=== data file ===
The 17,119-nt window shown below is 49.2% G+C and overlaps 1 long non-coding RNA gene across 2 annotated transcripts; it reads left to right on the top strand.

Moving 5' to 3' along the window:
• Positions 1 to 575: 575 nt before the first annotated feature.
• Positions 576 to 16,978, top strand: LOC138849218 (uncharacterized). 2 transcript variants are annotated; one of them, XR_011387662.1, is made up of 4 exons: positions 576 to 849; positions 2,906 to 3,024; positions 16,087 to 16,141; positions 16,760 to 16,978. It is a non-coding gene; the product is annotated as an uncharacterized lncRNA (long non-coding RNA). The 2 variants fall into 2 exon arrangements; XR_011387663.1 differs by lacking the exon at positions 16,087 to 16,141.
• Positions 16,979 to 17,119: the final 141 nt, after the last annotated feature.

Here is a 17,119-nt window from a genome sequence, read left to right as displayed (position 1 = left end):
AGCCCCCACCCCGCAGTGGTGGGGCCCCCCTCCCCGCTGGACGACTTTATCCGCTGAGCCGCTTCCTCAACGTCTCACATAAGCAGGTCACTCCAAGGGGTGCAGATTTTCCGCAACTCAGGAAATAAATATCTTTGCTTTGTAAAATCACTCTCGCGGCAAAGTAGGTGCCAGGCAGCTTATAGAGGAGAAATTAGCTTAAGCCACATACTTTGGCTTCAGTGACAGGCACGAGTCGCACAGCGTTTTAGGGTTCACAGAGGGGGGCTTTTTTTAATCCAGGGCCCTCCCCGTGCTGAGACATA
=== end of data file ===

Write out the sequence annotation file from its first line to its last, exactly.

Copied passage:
The 17,119-nt window shown below is 49.2% G+C and overlaps 1 long non-coding RNA gene across 2 annotated transcripts; it reads left to right on the top strand.

Moving 5' to 3' along the window:
• Positions 1 to 575: 575 nt before the first annotated feature.
• Positions 576 to 16,978, top strand: LOC138849218 (uncharacterized). 2 transcript variants are annotated; one of them, XR_011387662.1, is made up of 4 exons: positions 576 to 849; positions 2,906 to 3,024; positions 16,087 to 16,141; positions 16,760 to 16,978. It is a non-coding gene; the product is annotated as an uncharacterized lncRNA (long non-coding RNA). The 2 variants fall into 2 exon arrangements; XR_011387663.1 differs by lacking the exon at positions 16,087 to 16,141.
• Positions 16,979 to 17,119: the final 141 nt, after the last annotated feature.

Here is a 17,119-nt window from a genome sequence, read left to right as displayed (position 1 = left end):
AGCCCCCACCCCGCAGTGGTGGGGCCCCCCTCCCCGCTGGACGACTTTATCCGCTGAGCCGCTTCCTCAACGTCTCACATAAGCAGGTCACTCCAAGGGGTGCAGATTTTCCGCAACTCAGGAAATAAATATCTTTGCTTTGTAAAATCACTCTCGCGGCAAAGTAGGTGCCAGGCAGCTTATAGAGGAGAAATTAGCTTAAGCCACATACTTTGGCTTCAGTGACAGGCACGAGTCGCACAGCGTTTTAGGGTTCACAGAGGGGGGCTTTTTTTAATCCAGGGCCCTCCCCGTGCTGAGACATA